- Compensation. When positions as a whole are "brought down" in pay, instead of making the correction for all employees, they create an "A" and a "B" position so no one looses out. It's nice on paper to know they don't try and give employees a pay cut, butwhat it ultimately does is create a pay discrepancy. Newer employees are doing more work than employees who have been grandfathered into higher salaries so employees aren't getting paid the same for the work they are doing.
Department depending, you get an opportunity to interact with the public and hopefully make their experience better. Whether it be a program, a form or permit they need to file, or helping find their next pet, if you dig public service, its a good fit.
If you aren't a self motivated, glass half full person, it can wear on you a bit when you have to fight to find the "win" in an encounter because no one else will find it for you. I love what I do and while culture has moved toward more cliches and cliquesin management, its also softening a little and you can tell that they are trying to be better about how it is perceived.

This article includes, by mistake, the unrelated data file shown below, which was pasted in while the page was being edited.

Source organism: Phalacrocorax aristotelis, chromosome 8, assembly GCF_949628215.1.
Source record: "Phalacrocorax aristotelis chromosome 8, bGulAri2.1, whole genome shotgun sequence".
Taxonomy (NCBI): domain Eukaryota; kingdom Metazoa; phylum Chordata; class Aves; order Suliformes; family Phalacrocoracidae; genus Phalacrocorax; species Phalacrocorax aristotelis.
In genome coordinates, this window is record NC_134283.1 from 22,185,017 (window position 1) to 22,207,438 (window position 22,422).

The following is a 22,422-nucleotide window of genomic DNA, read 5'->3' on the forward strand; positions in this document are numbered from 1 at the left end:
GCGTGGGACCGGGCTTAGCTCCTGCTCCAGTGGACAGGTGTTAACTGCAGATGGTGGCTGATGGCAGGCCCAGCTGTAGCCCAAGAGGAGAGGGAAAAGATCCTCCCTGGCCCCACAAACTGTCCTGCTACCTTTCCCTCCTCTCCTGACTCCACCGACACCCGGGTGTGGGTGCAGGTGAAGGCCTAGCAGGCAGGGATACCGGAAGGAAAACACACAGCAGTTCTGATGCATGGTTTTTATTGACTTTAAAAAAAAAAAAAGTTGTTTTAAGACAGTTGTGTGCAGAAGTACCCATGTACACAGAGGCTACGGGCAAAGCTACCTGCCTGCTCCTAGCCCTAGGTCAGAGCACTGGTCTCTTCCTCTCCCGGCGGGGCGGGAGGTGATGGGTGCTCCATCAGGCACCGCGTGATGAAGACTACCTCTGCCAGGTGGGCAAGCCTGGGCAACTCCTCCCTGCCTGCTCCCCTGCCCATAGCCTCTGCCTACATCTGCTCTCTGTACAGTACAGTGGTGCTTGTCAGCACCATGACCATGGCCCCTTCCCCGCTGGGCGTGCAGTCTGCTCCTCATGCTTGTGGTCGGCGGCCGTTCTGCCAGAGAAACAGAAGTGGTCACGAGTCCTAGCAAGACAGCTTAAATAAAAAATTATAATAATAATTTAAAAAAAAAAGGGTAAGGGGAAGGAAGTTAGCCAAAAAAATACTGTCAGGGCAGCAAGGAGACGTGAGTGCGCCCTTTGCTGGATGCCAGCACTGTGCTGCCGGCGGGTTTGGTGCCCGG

Restructuring departments to do more with less personnel. It eliminates promotional opportunities for staff so instead, if your find yourself to be a self starter or someone who can fix problems, you aren't promoted for your hard work or rewarded for yoursuccesses... instead your just moved to the next problem to solve. Positions become more broader when they do open and it feels designed so internal staff only have experience with some of the new expectations, giving justification to bring in outside candidates who will be on the newer pension system to reduce costs.
There is no longer any loyalty to train from within. Some departments this isn't the case, but it seems like more and more are leaning in this direction.